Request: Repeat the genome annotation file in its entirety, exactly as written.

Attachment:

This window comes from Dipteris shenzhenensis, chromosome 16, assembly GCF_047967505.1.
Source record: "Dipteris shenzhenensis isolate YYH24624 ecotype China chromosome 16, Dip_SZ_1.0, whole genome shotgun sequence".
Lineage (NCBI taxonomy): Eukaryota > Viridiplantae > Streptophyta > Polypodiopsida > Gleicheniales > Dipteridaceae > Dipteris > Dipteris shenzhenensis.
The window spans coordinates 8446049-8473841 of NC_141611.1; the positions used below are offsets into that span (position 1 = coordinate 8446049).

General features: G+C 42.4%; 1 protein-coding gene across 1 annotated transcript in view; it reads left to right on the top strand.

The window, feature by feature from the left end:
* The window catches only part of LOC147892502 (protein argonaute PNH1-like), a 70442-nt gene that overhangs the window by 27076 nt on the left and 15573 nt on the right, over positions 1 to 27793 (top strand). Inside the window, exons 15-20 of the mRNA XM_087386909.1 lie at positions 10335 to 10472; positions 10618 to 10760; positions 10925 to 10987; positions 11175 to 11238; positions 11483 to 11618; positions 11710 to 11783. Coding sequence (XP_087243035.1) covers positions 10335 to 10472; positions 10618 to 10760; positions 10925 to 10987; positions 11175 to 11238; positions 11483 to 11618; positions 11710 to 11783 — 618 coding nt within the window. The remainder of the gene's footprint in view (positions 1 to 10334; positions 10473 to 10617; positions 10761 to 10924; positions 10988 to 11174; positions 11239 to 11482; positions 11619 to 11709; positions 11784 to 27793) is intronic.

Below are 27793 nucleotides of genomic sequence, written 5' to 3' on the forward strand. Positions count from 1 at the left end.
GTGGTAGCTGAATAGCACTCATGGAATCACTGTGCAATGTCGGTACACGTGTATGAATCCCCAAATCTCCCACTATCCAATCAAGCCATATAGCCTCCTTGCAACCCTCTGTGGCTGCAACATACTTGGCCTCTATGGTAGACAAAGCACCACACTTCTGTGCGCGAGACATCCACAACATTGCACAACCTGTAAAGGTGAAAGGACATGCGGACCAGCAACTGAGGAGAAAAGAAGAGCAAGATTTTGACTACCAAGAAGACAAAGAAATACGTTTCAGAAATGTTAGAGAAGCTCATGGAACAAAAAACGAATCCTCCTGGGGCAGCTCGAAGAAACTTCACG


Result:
This window comes from Dipteris shenzhenensis, chromosome 16, assembly GCF_047967505.1.
Source record: "Dipteris shenzhenensis isolate YYH24624 ecotype China chromosome 16, Dip_SZ_1.0, whole genome shotgun sequence".
Lineage (NCBI taxonomy): Eukaryota > Viridiplantae > Streptophyta > Polypodiopsida > Gleicheniales > Dipteridaceae > Dipteris > Dipteris shenzhenensis.
The window spans coordinates 8446049-8473841 of NC_141611.1; the positions used below are offsets into that span (position 1 = coordinate 8446049).

General features: G+C 42.4%; 1 protein-coding gene across 1 annotated transcript in view; it reads left to right on the top strand.

The window, feature by feature from the left end:
* The window catches only part of LOC147892502 (protein argonaute PNH1-like), a 70442-nt gene that overhangs the window by 27076 nt on the left and 15573 nt on the right, over positions 1 to 27793 (top strand). Inside the window, exons 15-20 of the mRNA XM_087386909.1 lie at positions 10335 to 10472; positions 10618 to 10760; positions 10925 to 10987; positions 11175 to 11238; positions 11483 to 11618; positions 11710 to 11783. Coding sequence (XP_087243035.1) covers positions 10335 to 10472; positions 10618 to 10760; positions 10925 to 10987; positions 11175 to 11238; positions 11483 to 11618; positions 11710 to 11783 — 618 coding nt within the window. The remainder of the gene's footprint in view (positions 1 to 10334; positions 10473 to 10617; positions 10761 to 10924; positions 10988 to 11174; positions 11239 to 11482; positions 11619 to 11709; positions 11784 to 27793) is intronic.

Below are 27793 nucleotides of genomic sequence, written 5' to 3' on the forward strand. Positions count from 1 at the left end.
GTGGTAGCTGAATAGCACTCATGGAATCACTGTGCAATGTCGGTACACGTGTATGAATCCCCAAATCTCCCACTATCCAATCAAGCCATATAGCCTCCTTGCAACCCTCTGTGGCTGCAACATACTTGGCCTCTATGGTAGACAAAGCACCACACTTCTGTGCGCGAGACATCCACAACATTGCACAACCTGTAAAGGTGAAAGGACATGCGGACCAGCAACTGAGGAGAAAAGAAGAGCAAGATTTTGACTACCAAGAAGACAAAGAAATACGTTTCAGAAATGTTAGAGAAGCTCATGGAACAAAAAACGAATCCTCCTGGGGCAGCTCGAAGAAACTTCACG